Adapting to large-scale changes in Advanced Placement Biology, Chemistry, and Physics: the impact of online teacher communities

Kim Frumin, Chris Dede, Christian Fischer, Brandon Foster, Frances Lawrenz, Arthur Eisenkraft, Barry Fishman, Abigail Jurist Levy, Ayana McCoy

Research output: Contribution to journalArticlepeer-review

19 Scopus citations


Over the past decade, the field of teacher professional learning has coalesced around core characteristics of high quality professional development experiences (e.g. Borko, Jacobs, & Koellner, 2010. Contemporary approaches to teacher professional development. In P. L. Peterson, E. Baker, & B. McGaw (Eds.), International encyclopedia of education (Vol. 7, pp. 548–556). Oxford: Elsevier.; Darling-Hammond, Hyler, & Gardner, 2017. Effective teacher professional development. Palo Alto, CA: Learning Policy Institute). Many countries have found these advances of great interest because of a desire to build teacher capacity in science education and across the full curriculum. This paper continues this progress by examining the role and impact of an online professional development community within the top-down, large-scale curriculum and assessment revision of Advanced Placement (AP) Biology, Chemistry, and Physics. This paper is part of a five-year, longitudinal, U.S. National Science Foundation–funded project to study the relative effectiveness of various types of professional development in enabling teachers to adapt to the revised AP course goals and exams. Of the many forms of professional development our research has examined, preliminary analyses indicated that participation in the College Board's online AP Teacher Community (APTC)–where teachers can discuss teaching strategies, share resources, and connect with each other–had positive, direct, and statistically significant association with teacher self-reported shifts in practice and with gains in student AP scores (Fishman et al., 2014). This study explored how usage of the online APTC might be useful to teachers and examined a more robust estimate of these effects. Findings from the experience of AP teachers may be valuable in supporting other large-scale curriculum changes, such as the U.S. Next Generation Science Standards or Common Core Standards, as well as parallel curricular shifts in other countries.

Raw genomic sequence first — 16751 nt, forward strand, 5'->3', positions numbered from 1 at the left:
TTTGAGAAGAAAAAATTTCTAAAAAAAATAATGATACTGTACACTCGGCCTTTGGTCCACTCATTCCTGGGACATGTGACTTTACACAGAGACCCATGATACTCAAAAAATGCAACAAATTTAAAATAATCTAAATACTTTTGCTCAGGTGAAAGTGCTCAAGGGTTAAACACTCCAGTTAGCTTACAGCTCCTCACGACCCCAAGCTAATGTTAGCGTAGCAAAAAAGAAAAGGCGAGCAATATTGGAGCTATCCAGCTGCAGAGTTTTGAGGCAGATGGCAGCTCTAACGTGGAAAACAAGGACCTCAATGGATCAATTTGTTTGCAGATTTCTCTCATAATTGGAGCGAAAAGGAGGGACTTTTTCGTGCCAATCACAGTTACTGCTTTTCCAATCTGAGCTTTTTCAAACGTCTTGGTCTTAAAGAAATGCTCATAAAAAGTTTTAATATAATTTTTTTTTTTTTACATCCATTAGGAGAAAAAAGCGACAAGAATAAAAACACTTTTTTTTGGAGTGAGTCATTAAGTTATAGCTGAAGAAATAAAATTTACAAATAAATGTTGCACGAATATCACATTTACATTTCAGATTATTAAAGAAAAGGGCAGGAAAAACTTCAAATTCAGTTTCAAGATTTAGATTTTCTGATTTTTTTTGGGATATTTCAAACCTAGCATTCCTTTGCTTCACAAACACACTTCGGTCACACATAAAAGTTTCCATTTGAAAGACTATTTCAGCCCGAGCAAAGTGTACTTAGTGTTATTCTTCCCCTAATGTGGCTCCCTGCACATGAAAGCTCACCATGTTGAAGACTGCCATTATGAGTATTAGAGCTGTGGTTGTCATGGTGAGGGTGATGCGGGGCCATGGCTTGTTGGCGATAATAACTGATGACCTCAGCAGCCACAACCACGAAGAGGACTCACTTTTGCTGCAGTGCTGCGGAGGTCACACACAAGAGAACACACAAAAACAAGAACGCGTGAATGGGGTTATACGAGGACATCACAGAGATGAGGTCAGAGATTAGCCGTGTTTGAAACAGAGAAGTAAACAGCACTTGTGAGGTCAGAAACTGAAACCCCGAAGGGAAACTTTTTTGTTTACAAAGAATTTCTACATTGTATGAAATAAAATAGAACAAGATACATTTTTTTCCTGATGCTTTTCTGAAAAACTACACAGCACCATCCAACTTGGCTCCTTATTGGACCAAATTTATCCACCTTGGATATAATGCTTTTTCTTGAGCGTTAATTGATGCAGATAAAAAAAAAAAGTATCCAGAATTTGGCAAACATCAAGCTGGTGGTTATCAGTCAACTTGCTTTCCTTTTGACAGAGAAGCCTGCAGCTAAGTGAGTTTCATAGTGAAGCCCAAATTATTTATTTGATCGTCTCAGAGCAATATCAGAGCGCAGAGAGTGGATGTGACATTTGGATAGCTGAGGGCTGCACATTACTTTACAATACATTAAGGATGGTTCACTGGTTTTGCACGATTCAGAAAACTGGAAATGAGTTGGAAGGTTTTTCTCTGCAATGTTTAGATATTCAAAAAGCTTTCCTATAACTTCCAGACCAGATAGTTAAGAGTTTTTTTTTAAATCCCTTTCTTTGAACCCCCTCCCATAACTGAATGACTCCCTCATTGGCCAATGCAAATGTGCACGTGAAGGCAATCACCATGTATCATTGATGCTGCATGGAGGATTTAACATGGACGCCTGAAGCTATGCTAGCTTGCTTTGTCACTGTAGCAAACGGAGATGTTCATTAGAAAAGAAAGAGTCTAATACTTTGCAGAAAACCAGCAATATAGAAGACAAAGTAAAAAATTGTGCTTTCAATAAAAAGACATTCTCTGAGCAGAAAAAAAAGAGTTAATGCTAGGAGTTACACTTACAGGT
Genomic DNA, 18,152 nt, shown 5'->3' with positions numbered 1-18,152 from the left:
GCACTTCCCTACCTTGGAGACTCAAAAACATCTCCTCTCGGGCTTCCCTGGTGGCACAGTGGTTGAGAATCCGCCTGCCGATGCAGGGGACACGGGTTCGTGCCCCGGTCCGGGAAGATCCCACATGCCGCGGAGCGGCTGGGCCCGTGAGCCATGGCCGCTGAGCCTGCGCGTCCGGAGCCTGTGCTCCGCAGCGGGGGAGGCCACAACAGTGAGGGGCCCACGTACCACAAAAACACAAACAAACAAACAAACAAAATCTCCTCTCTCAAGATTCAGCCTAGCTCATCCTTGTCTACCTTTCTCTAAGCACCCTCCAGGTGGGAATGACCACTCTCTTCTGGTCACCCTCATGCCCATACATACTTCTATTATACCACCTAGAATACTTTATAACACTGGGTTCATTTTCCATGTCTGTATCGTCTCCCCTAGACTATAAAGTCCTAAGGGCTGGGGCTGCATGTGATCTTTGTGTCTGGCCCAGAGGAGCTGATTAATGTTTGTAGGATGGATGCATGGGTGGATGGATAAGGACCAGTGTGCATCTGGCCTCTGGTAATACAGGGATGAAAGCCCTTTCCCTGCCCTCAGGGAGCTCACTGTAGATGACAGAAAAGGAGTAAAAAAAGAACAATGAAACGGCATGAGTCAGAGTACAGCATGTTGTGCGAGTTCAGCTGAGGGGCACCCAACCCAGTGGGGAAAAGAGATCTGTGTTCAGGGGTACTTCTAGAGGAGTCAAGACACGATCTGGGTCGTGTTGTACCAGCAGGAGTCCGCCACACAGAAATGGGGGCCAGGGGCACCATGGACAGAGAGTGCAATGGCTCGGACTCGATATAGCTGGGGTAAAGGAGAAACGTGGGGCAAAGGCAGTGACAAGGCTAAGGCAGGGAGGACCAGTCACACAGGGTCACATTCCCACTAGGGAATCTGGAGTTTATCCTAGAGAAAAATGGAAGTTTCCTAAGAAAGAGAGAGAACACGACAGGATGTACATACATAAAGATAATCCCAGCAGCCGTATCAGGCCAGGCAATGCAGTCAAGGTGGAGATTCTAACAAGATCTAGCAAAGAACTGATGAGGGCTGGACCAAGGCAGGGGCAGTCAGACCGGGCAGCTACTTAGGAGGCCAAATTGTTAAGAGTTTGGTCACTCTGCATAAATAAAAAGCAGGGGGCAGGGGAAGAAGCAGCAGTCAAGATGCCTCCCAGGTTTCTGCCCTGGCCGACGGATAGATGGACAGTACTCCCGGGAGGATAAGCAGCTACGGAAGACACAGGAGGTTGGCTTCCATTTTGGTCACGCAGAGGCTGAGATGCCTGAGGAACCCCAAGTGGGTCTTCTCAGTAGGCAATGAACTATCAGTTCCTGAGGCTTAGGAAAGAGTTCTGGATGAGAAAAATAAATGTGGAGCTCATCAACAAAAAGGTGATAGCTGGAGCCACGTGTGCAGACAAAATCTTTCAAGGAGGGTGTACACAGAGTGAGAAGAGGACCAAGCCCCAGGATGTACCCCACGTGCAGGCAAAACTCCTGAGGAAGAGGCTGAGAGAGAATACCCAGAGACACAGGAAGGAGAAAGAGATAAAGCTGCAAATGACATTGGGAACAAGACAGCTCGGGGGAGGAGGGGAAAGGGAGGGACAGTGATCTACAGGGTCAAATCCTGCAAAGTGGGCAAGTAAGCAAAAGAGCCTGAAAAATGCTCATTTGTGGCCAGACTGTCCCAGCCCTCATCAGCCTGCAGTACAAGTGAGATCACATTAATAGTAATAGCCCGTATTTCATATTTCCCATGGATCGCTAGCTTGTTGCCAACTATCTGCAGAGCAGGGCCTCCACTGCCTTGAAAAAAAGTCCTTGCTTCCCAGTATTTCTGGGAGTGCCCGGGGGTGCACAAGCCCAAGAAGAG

Original languageEnglish (US)
Pages (from-to)397-420
Number of pages24
JournalInternational Journal of Science Education
Issue number4
StatePublished - Mar 4 2018

Bibliographical note

Funding Information:
This work was supported by National Science Foundation [grant number DRK-12 1221861].

Publisher Copyright:
© 2018 Informa UK Limited, trading as Taylor & Francis Group.


  • Advanced Placement
  • Online teacher learning communities
  • professional learning


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